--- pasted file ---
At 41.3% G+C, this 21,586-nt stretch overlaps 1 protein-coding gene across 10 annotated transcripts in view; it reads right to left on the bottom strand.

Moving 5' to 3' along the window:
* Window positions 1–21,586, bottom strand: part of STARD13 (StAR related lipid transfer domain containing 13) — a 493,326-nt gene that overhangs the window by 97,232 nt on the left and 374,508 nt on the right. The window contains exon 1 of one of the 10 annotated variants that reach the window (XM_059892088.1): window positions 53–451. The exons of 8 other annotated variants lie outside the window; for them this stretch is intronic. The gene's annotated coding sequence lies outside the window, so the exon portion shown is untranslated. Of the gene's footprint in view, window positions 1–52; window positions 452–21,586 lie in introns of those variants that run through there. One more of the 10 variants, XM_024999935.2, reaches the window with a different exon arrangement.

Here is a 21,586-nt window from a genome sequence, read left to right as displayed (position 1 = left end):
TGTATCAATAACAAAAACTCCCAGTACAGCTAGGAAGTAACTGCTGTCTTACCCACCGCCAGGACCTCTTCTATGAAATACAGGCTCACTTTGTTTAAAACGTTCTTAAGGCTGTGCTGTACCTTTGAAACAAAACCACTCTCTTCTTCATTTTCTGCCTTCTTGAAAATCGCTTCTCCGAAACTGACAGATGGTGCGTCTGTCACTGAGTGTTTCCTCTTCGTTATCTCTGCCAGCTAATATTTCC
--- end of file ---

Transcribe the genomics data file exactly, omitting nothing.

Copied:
At 41.3% G+C, this 21,586-nt stretch overlaps 1 protein-coding gene across 10 annotated transcripts in view; it reads right to left on the bottom strand.

Moving 5' to 3' along the window:
* Window positions 1–21,586, bottom strand: part of STARD13 (StAR related lipid transfer domain containing 13) — a 493,326-nt gene that overhangs the window by 97,232 nt on the left and 374,508 nt on the right. The window contains exon 1 of one of the 10 annotated variants that reach the window (XM_059892088.1): window positions 53–451. The exons of 8 other annotated variants lie outside the window; for them this stretch is intronic. The gene's annotated coding sequence lies outside the window, so the exon portion shown is untranslated. Of the gene's footprint in view, window positions 1–52; window positions 452–21,586 lie in introns of those variants that run through there. One more of the 10 variants, XM_024999935.2, reaches the window with a different exon arrangement.

Here is a 21,586-nt window from a genome sequence, read left to right as displayed (position 1 = left end):
TGTATCAATAACAAAAACTCCCAGTACAGCTAGGAAGTAACTGCTGTCTTACCCACCGCCAGGACCTCTTCTATGAAATACAGGCTCACTTTGTTTAAAACGTTCTTAAGGCTGTGCTGTACCTTTGAAACAAAACCACTCTCTTCTTCATTTTCTGCCTTCTTGAAAATCGCTTCTCCGAAACTGACAGATGGTGCGTCTGTCACTGAGTGTTTCCTCTTCGTTATCTCTGCCAGCTAATATTTCC